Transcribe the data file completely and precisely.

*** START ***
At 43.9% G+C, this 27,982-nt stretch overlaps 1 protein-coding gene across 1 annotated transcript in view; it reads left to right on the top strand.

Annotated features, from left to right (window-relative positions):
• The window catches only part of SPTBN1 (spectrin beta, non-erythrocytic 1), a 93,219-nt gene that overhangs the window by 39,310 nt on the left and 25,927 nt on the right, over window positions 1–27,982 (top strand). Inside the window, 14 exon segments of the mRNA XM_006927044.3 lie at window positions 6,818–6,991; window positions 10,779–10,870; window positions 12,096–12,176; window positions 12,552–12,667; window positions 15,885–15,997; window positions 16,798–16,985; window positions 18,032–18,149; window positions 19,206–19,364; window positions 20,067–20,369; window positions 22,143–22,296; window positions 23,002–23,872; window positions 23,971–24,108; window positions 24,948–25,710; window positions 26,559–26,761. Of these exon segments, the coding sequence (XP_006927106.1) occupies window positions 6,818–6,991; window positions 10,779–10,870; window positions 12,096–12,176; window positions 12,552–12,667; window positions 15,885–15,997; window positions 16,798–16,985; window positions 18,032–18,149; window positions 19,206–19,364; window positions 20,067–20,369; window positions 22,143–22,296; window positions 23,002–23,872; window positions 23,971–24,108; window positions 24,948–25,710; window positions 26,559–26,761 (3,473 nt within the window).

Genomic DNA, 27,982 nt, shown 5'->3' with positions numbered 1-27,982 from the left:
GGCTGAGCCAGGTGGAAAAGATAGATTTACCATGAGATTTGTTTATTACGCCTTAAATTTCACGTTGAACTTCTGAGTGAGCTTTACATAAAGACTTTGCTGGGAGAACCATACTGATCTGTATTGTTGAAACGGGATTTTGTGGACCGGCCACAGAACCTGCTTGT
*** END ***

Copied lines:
At 43.9% G+C, this 27,982-nt stretch overlaps 1 protein-coding gene across 1 annotated transcript in view; it reads left to right on the top strand.

Annotated features, from left to right (window-relative positions):
• The window catches only part of SPTBN1 (spectrin beta, non-erythrocytic 1), a 93,219-nt gene that overhangs the window by 39,310 nt on the left and 25,927 nt on the right, over window positions 1–27,982 (top strand). Inside the window, 14 exon segments of the mRNA XM_006927044.3 lie at window positions 6,818–6,991; window positions 10,779–10,870; window positions 12,096–12,176; window positions 12,552–12,667; window positions 15,885–15,997; window positions 16,798–16,985; window positions 18,032–18,149; window positions 19,206–19,364; window positions 20,067–20,369; window positions 22,143–22,296; window positions 23,002–23,872; window positions 23,971–24,108; window positions 24,948–25,710; window positions 26,559–26,761. Of these exon segments, the coding sequence (XP_006927106.1) occupies window positions 6,818–6,991; window positions 10,779–10,870; window positions 12,096–12,176; window positions 12,552–12,667; window positions 15,885–15,997; window positions 16,798–16,985; window positions 18,032–18,149; window positions 19,206–19,364; window positions 20,067–20,369; window positions 22,143–22,296; window positions 23,002–23,872; window positions 23,971–24,108; window positions 24,948–25,710; window positions 26,559–26,761 (3,473 nt within the window).

Genomic DNA, 27,982 nt, shown 5'->3' with positions numbered 1-27,982 from the left:
GGCTGAGCCAGGTGGAAAAGATAGATTTACCATGAGATTTGTTTATTACGCCTTAAATTTCACGTTGAACTTCTGAGTGAGCTTTACATAAAGACTTTGCTGGGAGAACCATACTGATCTGTATTGTTGAAACGGGATTTTGTGGACCGGCCACAGAACCTGCTTGT